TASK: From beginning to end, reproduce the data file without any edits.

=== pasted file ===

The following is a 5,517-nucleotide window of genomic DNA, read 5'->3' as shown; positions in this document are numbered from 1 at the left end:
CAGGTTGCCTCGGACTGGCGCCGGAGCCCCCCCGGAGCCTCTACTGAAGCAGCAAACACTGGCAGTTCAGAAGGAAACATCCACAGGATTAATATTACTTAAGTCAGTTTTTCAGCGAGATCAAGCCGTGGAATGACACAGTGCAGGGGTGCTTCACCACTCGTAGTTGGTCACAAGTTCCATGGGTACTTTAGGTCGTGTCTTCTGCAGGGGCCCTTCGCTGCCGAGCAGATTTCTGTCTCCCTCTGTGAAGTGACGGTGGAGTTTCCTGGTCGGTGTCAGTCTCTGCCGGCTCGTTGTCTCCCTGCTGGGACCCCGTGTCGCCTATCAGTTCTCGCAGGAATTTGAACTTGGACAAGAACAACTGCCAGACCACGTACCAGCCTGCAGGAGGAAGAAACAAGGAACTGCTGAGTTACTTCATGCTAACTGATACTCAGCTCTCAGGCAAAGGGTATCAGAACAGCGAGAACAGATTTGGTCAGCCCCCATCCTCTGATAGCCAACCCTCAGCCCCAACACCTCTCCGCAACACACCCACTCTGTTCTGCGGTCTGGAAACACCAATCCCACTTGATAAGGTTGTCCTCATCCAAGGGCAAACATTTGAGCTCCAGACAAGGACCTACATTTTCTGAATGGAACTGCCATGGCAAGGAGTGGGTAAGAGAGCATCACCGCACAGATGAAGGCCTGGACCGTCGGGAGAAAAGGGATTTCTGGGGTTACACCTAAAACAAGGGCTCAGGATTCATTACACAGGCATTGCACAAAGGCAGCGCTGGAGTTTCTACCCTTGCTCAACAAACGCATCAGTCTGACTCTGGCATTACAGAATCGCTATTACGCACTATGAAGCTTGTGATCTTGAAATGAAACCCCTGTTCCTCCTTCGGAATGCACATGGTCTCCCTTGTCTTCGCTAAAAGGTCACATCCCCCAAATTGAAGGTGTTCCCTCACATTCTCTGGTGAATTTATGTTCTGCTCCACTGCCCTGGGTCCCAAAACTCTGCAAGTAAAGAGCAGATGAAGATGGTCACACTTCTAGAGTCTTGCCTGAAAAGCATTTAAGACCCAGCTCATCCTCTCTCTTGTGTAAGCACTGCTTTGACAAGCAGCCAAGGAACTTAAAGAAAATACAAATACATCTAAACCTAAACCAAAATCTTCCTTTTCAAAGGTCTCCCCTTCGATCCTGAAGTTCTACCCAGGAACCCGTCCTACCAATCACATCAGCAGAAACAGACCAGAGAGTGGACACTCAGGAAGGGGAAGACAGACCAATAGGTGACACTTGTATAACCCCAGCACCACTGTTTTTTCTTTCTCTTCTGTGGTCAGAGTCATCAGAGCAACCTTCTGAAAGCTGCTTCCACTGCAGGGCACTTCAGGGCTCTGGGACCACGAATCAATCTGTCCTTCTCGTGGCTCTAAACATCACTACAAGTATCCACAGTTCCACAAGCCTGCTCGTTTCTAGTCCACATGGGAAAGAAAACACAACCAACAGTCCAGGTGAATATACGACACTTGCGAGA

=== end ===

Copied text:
The following is a 5,517-nucleotide window of genomic DNA, read 5'->3' as shown; positions in this document are numbered from 1 at the left end:
CAGGTTGCCTCGGACTGGCGCCGGAGCCCCCCCGGAGCCTCTACTGAAGCAGCAAACACTGGCAGTTCAGAAGGAAACATCCACAGGATTAATATTACTTAAGTCAGTTTTTCAGCGAGATCAAGCCGTGGAATGACACAGTGCAGGGGTGCTTCACCACTCGTAGTTGGTCACAAGTTCCATGGGTACTTTAGGTCGTGTCTTCTGCAGGGGCCCTTCGCTGCCGAGCAGATTTCTGTCTCCCTCTGTGAAGTGACGGTGGAGTTTCCTGGTCGGTGTCAGTCTCTGCCGGCTCGTTGTCTCCCTGCTGGGACCCCGTGTCGCCTATCAGTTCTCGCAGGAATTTGAACTTGGACAAGAACAACTGCCAGACCACGTACCAGCCTGCAGGAGGAAGAAACAAGGAACTGCTGAGTTACTTCATGCTAACTGATACTCAGCTCTCAGGCAAAGGGTATCAGAACAGCGAGAACAGATTTGGTCAGCCCCCATCCTCTGATAGCCAACCCTCAGCCCCAACACCTCTCCGCAACACACCCACTCTGTTCTGCGGTCTGGAAACACCAATCCCACTTGATAAGGTTGTCCTCATCCAAGGGCAAACATTTGAGCTCCAGACAAGGACCTACATTTTCTGAATGGAACTGCCATGGCAAGGAGTGGGTAAGAGAGCATCACCGCACAGATGAAGGCCTGGACCGTCGGGAGAAAAGGGATTTCTGGGGTTACACCTAAAACAAGGGCTCAGGATTCATTACACAGGCATTGCACAAAGGCAGCGCTGGAGTTTCTACCCTTGCTCAACAAACGCATCAGTCTGACTCTGGCATTACAGAATCGCTATTACGCACTATGAAGCTTGTGATCTTGAAATGAAACCCCTGTTCCTCCTTCGGAATGCACATGGTCTCCCTTGTCTTCGCTAAAAGGTCACATCCCCCAAATTGAAGGTGTTCCCTCACATTCTCTGGTGAATTTATGTTCTGCTCCACTGCCCTGGGTCCCAAAACTCTGCAAGTAAAGAGCAGATGAAGATGGTCACACTTCTAGAGTCTTGCCTGAAAAGCATTTAAGACCCAGCTCATCCTCTCTCTTGTGTAAGCACTGCTTTGACAAGCAGCCAAGGAACTTAAAGAAAATACAAATACATCTAAACCTAAACCAAAATCTTCCTTTTCAAAGGTCTCCCCTTCGATCCTGAAGTTCTACCCAGGAACCCGTCCTACCAATCACATCAGCAGAAACAGACCAGAGAGTGGACACTCAGGAAGGGGAAGACAGACCAATAGGTGACACTTGTATAACCCCAGCACCACTGTTTTTTCTTTCTCTTCTGTGGTCAGAGTCATCAGAGCAACCTTCTGAAAGCTGCTTCCACTGCAGGGCACTTCAGGGCTCTGGGACCACGAATCAATCTGTCCTTCTCGTGGCTCTAAACATCACTACAAGTATCCACAGTTCCACAAGCCTGCTCGTTTCTAGTCCACATGGGAAAGAAAACACAACCAACAGTCCAGGTGAATATACGACACTTGCGAGA